15 February 2020 by Magdalena Wujak

Targeting AK4 for the regulation of the hypoxia-driven responses of pulmonary vascular cells implicated in the pathogenesis of pulmonary hypertension

Endothelial dysfunction and vascular remodelling are major mechanisms contributing to the development and progression of pulmonary arterial hypertension (PAH). Pulmonary vascular cells in PAH exhibit a mitochondrial-metabolic phenotype similar to that seen in cancer, indicating that the knowledge gained from cancer research may help in the treatment of PH. Recently, adenylate kinase isoenzyme 4 (AK4) was demonstrated as a potent marker of poor clinical outcomes that promotes metabolic reprograming and metastasis of lung cancer. However, the role of AK4 in the development of PH is completely unknown. The aim of our study was to investigate the impact of AK4 on hypoxia-driven responses of pulmonary artery smooth muscle cells (PASMC) and pulmonary microvascular endothelial cells (PMVEC) in order to evaluate this protein as a new possible target in PH. We found that AK4 is upregulated in both PASMC and PMVEC exposed to hypoxia in HIF-1α-dependent manner as well as in chronic hypoxia mouse model representing group III of PH classification.

Furthermore, immunohistochemical staining of human lungs showed a significant increase in AK4 level in the pulmonary vasculature of IPAH patients as compared to donors. Using siRNA-mediated gene silencing technique, we found that AK4 downregulation in PASMC slightly increases cell proliferation but markedly improves the mitochondrial respiratory function reflected as the oxygen consumption rate measured with Seahorse approach. Whereas AK4 silencing in PMVEC leads to decrease in apoptosis through the inhibition of ERK1/2 phosphorylation and caspase 3/7 activity. Our findings indicate that AK4 might play a distinct role in different types of pulmonary cells, and AK4 targeting might be a novel approach to modulate hypoxia-driven responses in the pulmonary vasculature.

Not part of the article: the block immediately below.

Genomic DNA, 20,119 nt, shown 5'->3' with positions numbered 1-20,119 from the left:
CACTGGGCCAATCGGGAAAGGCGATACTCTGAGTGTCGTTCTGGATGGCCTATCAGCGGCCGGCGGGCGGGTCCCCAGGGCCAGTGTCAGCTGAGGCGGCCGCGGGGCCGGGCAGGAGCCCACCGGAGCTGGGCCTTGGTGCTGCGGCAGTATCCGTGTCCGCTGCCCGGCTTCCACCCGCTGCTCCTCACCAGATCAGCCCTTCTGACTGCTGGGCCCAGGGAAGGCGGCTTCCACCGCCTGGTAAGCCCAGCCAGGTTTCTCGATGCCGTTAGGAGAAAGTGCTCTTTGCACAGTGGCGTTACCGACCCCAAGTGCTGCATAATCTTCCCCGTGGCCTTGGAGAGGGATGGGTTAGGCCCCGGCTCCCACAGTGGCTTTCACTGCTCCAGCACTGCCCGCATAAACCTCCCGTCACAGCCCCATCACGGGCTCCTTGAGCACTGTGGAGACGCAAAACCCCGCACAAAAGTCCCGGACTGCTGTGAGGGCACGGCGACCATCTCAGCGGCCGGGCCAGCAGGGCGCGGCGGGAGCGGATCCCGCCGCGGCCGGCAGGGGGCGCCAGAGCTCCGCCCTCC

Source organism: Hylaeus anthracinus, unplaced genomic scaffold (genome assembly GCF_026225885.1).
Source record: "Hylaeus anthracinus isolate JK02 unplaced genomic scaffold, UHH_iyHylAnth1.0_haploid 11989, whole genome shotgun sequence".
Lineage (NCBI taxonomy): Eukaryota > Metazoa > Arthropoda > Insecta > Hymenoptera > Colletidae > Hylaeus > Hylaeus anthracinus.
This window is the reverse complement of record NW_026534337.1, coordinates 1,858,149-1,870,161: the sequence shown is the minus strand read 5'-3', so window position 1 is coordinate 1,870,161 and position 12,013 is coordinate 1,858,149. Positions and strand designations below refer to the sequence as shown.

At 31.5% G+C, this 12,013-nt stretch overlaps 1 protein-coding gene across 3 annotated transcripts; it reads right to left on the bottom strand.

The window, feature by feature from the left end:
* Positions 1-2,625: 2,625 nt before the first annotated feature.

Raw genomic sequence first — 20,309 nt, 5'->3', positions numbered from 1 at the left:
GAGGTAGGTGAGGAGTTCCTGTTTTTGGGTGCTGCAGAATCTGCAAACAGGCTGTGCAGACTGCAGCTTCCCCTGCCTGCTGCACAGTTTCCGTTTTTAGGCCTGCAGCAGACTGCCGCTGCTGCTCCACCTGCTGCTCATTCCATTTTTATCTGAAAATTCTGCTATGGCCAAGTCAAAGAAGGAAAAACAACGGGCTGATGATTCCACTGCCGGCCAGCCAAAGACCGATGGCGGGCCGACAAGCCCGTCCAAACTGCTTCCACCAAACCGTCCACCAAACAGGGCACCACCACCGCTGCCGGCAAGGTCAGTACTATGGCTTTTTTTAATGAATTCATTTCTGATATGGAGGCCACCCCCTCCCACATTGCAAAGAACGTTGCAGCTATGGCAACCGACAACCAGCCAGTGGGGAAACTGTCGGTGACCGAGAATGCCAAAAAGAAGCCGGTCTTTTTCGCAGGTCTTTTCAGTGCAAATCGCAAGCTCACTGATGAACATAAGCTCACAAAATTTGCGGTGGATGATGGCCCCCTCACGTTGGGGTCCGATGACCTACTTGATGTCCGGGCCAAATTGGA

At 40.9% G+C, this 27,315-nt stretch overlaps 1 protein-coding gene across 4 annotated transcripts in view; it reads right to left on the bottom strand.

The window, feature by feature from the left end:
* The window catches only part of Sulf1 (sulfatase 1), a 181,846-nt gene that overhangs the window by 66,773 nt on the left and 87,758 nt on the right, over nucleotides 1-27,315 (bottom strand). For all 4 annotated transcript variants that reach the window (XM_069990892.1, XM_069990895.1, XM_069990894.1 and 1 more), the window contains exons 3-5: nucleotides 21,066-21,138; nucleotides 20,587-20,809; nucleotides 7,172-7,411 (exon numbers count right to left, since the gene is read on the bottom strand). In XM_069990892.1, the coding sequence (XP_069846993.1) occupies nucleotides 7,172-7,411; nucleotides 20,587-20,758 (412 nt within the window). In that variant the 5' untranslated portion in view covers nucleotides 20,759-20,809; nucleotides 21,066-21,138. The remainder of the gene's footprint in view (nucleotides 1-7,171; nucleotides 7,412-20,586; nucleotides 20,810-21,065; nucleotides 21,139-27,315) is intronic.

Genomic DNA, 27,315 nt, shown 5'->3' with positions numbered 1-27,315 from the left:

We acknowledge the support of the European Respiratory Society, and the Deutsches Zentrums für Lungenforschung (Fellowship LTRF 2018).

About the author


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Magdalena Wujak

Postdoctoral Scholar-Fellow

Justus Liebig University, Cardio-Pulmonary Institute

Germany

Key Contributors

Magdalena Wujak, Tessa Wilke, Cheng-Yu Wu, Ralph T. Schermuly, Hossein A. Ghofrani, Werner Seeger, Friedrich Grimminger, Norbert Weissmann Cardio-Pulmonary Institute, Universities of Giessen and Marburg Lung Center, Member of the German Center for Lung Research, Justus Liebig University Giessen, Aulweg 130, 35392 Giessen, Germany Faculty of Biological and Veterinary Sciences, Nicolaus Copernicus University in Torun, Lwowska 1, 87-100 Torun, Poland


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